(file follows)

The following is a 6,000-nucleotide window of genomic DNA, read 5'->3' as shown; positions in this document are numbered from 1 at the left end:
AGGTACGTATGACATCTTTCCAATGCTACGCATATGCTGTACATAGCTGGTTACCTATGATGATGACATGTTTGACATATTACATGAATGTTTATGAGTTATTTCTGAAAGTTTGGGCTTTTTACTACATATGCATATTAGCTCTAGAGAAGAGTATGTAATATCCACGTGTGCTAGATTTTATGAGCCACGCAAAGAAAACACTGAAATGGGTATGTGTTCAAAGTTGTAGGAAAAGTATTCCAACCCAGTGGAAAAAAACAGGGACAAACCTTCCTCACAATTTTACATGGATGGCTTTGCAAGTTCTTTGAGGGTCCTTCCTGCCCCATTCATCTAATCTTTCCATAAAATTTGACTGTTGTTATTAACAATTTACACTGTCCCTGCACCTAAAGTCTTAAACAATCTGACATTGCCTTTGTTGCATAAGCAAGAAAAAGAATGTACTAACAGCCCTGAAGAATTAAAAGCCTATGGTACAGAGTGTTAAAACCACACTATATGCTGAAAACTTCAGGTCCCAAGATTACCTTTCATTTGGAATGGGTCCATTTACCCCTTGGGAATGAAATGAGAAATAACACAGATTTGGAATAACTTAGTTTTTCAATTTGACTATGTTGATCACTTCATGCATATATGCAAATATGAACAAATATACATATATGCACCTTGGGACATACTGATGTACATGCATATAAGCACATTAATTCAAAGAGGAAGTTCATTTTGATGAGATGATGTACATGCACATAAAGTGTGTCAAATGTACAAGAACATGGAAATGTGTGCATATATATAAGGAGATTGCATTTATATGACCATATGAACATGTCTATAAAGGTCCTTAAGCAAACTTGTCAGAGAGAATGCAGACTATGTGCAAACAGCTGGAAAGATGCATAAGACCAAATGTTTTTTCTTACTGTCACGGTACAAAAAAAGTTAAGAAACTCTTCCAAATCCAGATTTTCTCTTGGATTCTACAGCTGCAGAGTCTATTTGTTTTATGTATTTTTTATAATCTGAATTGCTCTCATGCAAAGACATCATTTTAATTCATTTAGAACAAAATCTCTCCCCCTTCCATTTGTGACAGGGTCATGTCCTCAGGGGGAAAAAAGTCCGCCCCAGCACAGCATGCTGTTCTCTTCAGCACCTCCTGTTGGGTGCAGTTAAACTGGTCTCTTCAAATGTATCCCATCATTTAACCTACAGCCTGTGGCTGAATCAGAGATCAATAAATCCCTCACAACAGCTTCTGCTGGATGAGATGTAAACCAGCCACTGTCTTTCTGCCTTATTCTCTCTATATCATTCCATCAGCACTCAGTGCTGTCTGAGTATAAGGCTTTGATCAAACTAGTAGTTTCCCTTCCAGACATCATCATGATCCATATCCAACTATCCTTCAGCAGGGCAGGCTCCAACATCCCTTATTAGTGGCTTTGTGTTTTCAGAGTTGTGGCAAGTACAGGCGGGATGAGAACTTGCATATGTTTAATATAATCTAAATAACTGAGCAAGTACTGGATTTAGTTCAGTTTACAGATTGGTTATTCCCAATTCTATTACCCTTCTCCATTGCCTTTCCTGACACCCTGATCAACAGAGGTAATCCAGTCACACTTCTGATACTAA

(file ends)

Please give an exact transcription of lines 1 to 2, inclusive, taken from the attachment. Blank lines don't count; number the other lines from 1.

The following is a 6,000-nucleotide window of genomic DNA, read 5'->3' as shown; positions in this document are numbered from 1 at the left end:
AGGTACGTATGACATCTTTCCAATGCTACGCATATGCTGTACATAGCTGGTTACCTATGATGATGACATGTTTGACATATTACATGAATGTTTATGAGTTATTTCTGAAAGTTTGGGCTTTTTACTACATATGCATATTAGCTCTAGAGAAGAGTATGTAATATCCACGTGTGCTAGATTTTATGAGCCACGCAAAGAAAACACTGAAATGGGTATGTGTTCAAAGTTGTAGGAAAAGTATTCCAACCCAGTGGAAAAAAACAGGGACAAACCTTCCTCACAATTTTACATGGATGGCTTTGCAAGTTCTTTGAGGGTCCTTCCTGCCCCATTCATCTAATCTTTCCATAAAATTTGACTGTTGTTATTAACAATTTACACTGTCCCTGCACCTAAAGTCTTAAACAATCTGACATTGCCTTTGTTGCATAAGCAAGAAAAAGAATGTACTAACAGCCCTGAAGAATTAAAAGCCTATGGTACAGAGTGTTAAAACCACACTATATGCTGAAAACTTCAGGTCCCAAGATTACCTTTCATTTGGAATGGGTCCATTTACCCCTTGGGAATGAAATGAGAAATAACACAGATTTGGAATAACTTAGTTTTTCAATTTGACTATGTTGATCACTTCATGCATATATGCAAATATGAACAAATATACATATATGCACCTTGGGACATACTGATGTACATGCATATAAGCACATTAATTCAAAGAGGAAGTTCATTTTGATGAGATGATGTACATGCACATAAAGTGTGTCAAATGTACAAGAACATGGAAATGTGTGCATATATATAAGGAGATTGCATTTATATGACCATATGAACATGTCTATAAAGGTCCTTAAGCAAACTTGTCAGAGAGAATGCAGACTATGTGCAAACAGCTGGAAAGATGCATAAGACCAAATGTTTTTTCTTACTGTCACGGTACAAAAAAAGTTAAGAAACTCTTCCAAATCCAGATTTTCTCTTGGATTCTACAGCTGCAGAGTCTATTTGTTTTATGTATTTTTTATAATCTGAATTGCTCTCATGCAAAGACATCATTTTAATTCATTTAGAACAAAATCTCTCCCCCTTCCATTTGTGACAGGGTCATGTCCTCAGGGGGAAAAAAGTCCGCCCCAGCACAGCATGCTGTTCTCTTCAGCACCTCCTGTTGGGTGCAGTTAAACTGGTCTCTTCAAATGTATCCCATCATTTAACCTACAGCCTGTGGCTGAATCAGAGATCAATAAATCCCTCACAACAGCTTCTGCTGGATGAGATGTAAACCAGCCACTGTCTTTCTGCCTTATTCTCTCTATATCATTCCATCAGCACTCAGTGCTGTCTGAGTATAAGGCTTTGATCAAACTAGTAGTTTCCCTTCCAGACATCATCATGATCCATATCCAACTATCCTTCAGCAGGGCAGGCTCCAACATCCCTTATTAGTGGCTTTGTGTTTTCAGAGTTGTGGCAAGTACAGGCGGGATGAGAACTTGCATATGTTTAATATAATCTAAATAACTGAGCAAGTACTGGATTTAGTTCAGTTTACAGATTGGTTATTCCCAATTCTATTACCCTTCTCCATTGCCTTTCCTGACACCCTGATCAACAGAGGTAATCCAGTCACACTTCTGATACTAA